ChassisDyno

A dyno is used for mapping the torque output (on the tires or crankshaft) against loadsites (RPM and MAP and other factors).

Dynoing can be done in 2 ways:


If you want to build a water-brake dyno, here are some hints. You have to do more research, of course:

dyno.jpg


There are some code in MS-AVR GenBoard (on uC for logging and perl that runs on the PC for processing) to help mapping the ignition advance of a factory ignition and tuning the engine to max performance without a classical dyno:

Here are some logs from MembersPage/MichaelKristensen's car (this is converted from binary to text with a perl oneliner):

http://home.caffrey.dk/megasquirt/dump/log1.gz

I'm not sure if csv can contain formulas, so in xls form (oops, this is many megabytes, avoid this, use the log1.gz above...): http://www.x-dsl.hu/genboard/dyno/log1.xls


here is the comm.c part (see UartComm? for more details) that generated the (original binary) log:

// convert datastructures to megasquirt compatible format
uint8_t MTsendRTvar(uint8_t i) {
//  uint8_t a, b;
  switch (i) {
  case 0:  return (uint8_t)rtc.sec;  //secl
  case 2:  return engine.status;  //engine
  case 3:  return sensors[BARO];  //baro
  case 4:  return sensors[MAP];   //map
  case 5:  return sensors[MAT];   //mat
  case 6:  return sensors[CLT];   //clt
  case 7:  return sensors[TPS];   //tps
  case 8:  return sensors[BATT];  //batt
  case 9:  return sensors[EGO];   //ego
  case 10: return corr.ego;       //egocorr
  case 11: return corr.air;       //aircorr
  case 12: return corr.warm;      //warmcorr
  case 13: return engine.rpm;     //rpm
  case 14: return mult16_8(inj_port1.pwcalc, 41)>>10;   //pw
  case 15: return corr.tpsaccel;  //tpsaccel
  case 16: return corr.baro;      //barocorr
  case 17: return corr.gammae;    //gammae
  case 18: return corr.ve;        //vecurr
ifdef MT_IACPOS
  case 19: return iac.position;
endif
ifdef MT_IGNADVANCE
  case 20: return engine.current_ignadv;
endif
ifdef MT_RPM
  case 21 : 
    if (debug.auto_log)
      pushfunc(&MTsendRTvar, 22);
    return (engine.rpm_64 & 63) << 2;
endif
  default: return 0;              // blank spot 1,2,3
  }
}

The ugliness comes from the traditional megatune-protocol compatibility:

the fine precision rpm is available: RPM = 100*( v13 + v21 / 256);

See comm.c (above) for the slight differences relative to the traditional 22byte megatune 'A' output. It contains precision RPM (a must for dyno-ing) and also the measured ignition advance (measured with GenBoard INT6 input relative to the missing tooth index signal of the 36-2 trigger on IC3 input).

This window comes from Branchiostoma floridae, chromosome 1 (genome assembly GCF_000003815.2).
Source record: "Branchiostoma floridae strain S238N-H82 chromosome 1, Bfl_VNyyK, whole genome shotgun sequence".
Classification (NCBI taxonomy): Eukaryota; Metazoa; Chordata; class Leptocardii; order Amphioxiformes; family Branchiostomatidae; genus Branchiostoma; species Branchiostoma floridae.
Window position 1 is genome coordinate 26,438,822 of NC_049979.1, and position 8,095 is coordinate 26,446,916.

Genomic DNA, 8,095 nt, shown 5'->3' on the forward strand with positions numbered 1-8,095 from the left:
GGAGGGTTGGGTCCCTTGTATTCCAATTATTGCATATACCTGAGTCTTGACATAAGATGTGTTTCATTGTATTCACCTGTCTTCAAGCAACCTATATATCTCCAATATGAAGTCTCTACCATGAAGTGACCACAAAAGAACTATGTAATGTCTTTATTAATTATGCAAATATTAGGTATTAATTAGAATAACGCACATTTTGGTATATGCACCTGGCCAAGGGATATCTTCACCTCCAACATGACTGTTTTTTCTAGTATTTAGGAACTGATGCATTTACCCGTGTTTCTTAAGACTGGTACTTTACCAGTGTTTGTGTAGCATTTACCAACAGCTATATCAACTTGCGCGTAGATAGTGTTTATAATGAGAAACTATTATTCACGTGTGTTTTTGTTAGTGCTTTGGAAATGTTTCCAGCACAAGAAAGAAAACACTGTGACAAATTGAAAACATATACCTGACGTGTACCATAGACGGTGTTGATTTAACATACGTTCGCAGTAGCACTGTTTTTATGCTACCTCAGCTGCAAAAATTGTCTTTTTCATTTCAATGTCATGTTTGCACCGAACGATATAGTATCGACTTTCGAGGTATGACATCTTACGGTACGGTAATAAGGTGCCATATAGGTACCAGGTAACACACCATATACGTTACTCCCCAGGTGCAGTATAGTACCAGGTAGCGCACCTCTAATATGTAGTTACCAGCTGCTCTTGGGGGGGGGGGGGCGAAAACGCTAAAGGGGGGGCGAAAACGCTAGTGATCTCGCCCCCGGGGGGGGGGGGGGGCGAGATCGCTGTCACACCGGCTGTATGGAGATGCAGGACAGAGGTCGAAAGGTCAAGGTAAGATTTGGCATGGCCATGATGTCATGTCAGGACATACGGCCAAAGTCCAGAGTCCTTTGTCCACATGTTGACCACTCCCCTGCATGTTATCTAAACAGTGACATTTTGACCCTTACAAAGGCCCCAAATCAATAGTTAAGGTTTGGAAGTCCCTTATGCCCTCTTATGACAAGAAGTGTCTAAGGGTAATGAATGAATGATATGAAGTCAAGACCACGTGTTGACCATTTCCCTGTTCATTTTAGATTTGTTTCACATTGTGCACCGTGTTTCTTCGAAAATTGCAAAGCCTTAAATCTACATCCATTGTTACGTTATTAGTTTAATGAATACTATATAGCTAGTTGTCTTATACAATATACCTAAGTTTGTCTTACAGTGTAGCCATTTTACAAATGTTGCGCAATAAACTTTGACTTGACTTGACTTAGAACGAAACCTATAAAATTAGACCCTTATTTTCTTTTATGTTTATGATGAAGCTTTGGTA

If someone feels like playing with it, extract the

Publish programs or formulas used (perl or octave (==matlab) preferred, but others also good)

Partial results also welcome.

What can you expect? If you collect data per loadsites (RPM/MAP values), you will find 4 or 5 angular acceleration (dRPM/dt) layers. These are according to the gear ratios. At 4th gear you will find much lower acceleration at the same (MAP,RPM) loadsite than in 1st gear. If you have a VSS (vehicle speed sensor) data logged, this is simpler. Even than, there will be some noise (layers not very narrow) because of hill-climbing and downhilling. This can be corrected if you log GPS data at the same time (GPS modules are available <90 Euro). Even with flat-areas or GPS-elevation-correction you will have finite-width layers because of changing wind-vector. This can be decreased with averaging.

To know the output of the engine, besides the acceleration force F1 = a * m = dv/dt * m = dRPM/dt * const/gearslowing * m you need to add another force: F2=friction force

which can be measured by logging fuelcut deacceleration. You deaccelerate over the useful RPM-range in all gear-ratios. In this fuelcut mode, MAP does not count, only RPM and gear. You will use the same F2 for any MAP. From this F2 you can find out the CW air-drag coefficient of your car: you need to find the 2nd order coefficient in the F=a*v*v + b*v + c formula (hint: simulated annealing of above a,b,c coefficients and v-initial variable targetting the minimal square of error of diff between measured and calculated deceleration curves - I got some perl code - Marcell).

Unfortunately I do not know Mik's gear ratios, tiresize and weight.

See also GenBoard/TuneAndDrive and MembersPage/RedMist/SoftwareDyno

[opensource street-dyno software and some theory]

A non-opensource software to evaluate data: http://www.tweecer.com/StreetDyno/index.html

There is a chassisdyno yahoo group.


See also